Potawatomi tribe teaches language to keep culture alive

Potawatomi

MAYETTA, Kan. — The Prairie Band Potawatomi Nation is running a program for kids, teens, and adults who want to learn the tribe’s language. But with only 5 or 6 fluent native speakers left, tribal members worry the language will be lost.

Dawn LeClere, the Language and Cultural Department coordinator, said, “To become a federally recognized tribe, we have to have a distinct dialect.”

According to the U.S. Department of the Interior, a federally recognized tribe is eligible for funding and services from the Bureau of Indian Affairs. They also have certain rights of self-government, or tribal sovereignty.

But for LeClere, it’s about more than government recognition; it’s about keeping the culture alive.

“You can’t have culture without having a language. So if our language dies, then our culture begins to die,” said LeClere.  “And with an extinct language, we become an extinct people.”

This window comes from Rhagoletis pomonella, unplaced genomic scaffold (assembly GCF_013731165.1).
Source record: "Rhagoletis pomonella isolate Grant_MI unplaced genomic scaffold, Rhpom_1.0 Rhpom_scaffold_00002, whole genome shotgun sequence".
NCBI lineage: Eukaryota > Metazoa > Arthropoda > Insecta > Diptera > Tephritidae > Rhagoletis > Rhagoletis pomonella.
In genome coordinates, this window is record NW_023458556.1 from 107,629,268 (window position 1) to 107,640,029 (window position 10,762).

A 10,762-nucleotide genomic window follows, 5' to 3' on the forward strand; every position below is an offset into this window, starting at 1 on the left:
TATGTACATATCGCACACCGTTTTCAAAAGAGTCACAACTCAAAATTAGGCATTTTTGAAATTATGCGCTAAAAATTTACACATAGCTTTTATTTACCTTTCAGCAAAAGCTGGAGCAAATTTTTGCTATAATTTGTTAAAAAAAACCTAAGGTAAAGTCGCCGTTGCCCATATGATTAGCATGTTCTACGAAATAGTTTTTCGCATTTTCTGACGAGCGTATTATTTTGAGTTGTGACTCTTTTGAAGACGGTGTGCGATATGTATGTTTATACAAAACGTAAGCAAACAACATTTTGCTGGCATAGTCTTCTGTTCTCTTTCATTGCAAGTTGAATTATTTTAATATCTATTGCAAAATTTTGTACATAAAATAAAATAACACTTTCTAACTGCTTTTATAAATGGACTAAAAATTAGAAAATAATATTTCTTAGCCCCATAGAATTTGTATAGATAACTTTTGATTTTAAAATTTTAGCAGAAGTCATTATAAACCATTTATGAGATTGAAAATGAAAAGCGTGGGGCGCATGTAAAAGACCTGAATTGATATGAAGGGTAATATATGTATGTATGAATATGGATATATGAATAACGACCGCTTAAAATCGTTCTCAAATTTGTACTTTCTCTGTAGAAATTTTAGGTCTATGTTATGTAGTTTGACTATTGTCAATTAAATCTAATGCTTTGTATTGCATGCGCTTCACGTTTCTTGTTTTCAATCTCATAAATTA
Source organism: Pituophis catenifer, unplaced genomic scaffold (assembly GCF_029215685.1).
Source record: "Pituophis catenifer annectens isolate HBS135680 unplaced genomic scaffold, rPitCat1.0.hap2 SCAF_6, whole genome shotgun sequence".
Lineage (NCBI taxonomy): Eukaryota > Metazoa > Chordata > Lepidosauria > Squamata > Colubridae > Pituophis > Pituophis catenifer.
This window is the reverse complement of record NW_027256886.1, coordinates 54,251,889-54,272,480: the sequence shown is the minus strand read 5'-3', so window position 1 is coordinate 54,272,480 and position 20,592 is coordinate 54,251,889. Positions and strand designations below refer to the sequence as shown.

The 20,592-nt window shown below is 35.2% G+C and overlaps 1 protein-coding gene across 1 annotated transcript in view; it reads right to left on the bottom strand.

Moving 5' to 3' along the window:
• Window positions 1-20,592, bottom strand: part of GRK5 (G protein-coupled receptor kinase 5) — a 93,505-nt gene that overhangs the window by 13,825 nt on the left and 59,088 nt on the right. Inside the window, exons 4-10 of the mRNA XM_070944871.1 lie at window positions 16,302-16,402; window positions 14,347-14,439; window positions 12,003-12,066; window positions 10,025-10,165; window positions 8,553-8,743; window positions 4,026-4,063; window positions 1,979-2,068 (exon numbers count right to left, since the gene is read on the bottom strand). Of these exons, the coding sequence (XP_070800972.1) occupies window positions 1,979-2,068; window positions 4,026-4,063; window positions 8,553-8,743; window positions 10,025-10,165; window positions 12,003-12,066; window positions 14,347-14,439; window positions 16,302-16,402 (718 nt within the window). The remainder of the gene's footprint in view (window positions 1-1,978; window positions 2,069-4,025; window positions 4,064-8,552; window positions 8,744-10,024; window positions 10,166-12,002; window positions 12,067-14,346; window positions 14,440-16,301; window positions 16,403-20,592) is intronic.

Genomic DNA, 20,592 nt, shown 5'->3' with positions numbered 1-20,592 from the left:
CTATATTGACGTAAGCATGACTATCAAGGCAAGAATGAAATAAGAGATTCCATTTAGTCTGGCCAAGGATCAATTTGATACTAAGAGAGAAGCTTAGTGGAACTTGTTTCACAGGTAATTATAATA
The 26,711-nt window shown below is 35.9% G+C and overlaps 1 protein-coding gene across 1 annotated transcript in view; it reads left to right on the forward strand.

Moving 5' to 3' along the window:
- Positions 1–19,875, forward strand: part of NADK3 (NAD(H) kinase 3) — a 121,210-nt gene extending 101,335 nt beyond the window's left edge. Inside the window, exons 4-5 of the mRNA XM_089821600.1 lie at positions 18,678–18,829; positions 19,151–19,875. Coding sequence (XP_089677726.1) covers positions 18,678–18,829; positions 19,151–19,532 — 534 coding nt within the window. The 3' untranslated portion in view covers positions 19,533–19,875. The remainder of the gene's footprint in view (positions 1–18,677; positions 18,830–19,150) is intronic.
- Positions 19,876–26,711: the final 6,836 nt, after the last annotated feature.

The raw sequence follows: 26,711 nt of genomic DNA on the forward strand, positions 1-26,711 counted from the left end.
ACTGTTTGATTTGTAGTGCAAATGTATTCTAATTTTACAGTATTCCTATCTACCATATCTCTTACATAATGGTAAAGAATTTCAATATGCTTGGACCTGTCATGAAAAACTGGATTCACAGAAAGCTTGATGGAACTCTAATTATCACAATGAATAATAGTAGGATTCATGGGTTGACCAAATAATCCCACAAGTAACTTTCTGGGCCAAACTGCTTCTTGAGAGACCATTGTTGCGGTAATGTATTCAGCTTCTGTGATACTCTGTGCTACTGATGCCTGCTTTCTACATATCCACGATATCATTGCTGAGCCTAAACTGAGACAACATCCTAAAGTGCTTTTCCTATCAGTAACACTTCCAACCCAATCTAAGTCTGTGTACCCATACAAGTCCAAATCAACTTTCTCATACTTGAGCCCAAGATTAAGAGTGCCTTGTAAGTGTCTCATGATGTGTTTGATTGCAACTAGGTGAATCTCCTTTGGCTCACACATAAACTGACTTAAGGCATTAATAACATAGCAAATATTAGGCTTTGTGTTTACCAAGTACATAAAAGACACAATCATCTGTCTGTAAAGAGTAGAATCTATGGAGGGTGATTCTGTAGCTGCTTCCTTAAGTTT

Becoming “extinct” is an everyday worry for LeClere and the rest of the language department.

“We work tirelessly trying to grow speakers.”

LeClere says  having so many kids come to kids night is rewarding.

“Sometimes you catch one, and you know you’ve got them hooked,” she said.

Saida Mahkuk, a senior at Kickapoo Nation School in Powhattan, Kan., recently began volunteering with the language program.

“I like seeing the kids being interested in their language.  It’s really important to me that they learn this early,” said Mahkuk.

Mahkuk says she might like to teach the language someday too.

“It’s just going to be there all their lives and it’s something they can always fall back on.”

LeClere said her connection to her language and her culture is strong.

“Language as part of your culture gives you a separate type of identity I’m not sure other people have,” she said. “It ties you to the earth. It makes you whole.”

The kids program meets every other Wednesday from 5:30 to 7:00 p.m. It alternates weekly with the teen program.

Adult classes are held on Monday nights from 5:30 to 7:30 p.m.

Classes are held at the Language Department building in Mayetta (15372 K Rd. Mayetta, KS).

All classes are free and open to anyone who wants to participate.

For more information, visit the Prairie Band Potawatomi Nation website.

blog comments powered by Disqus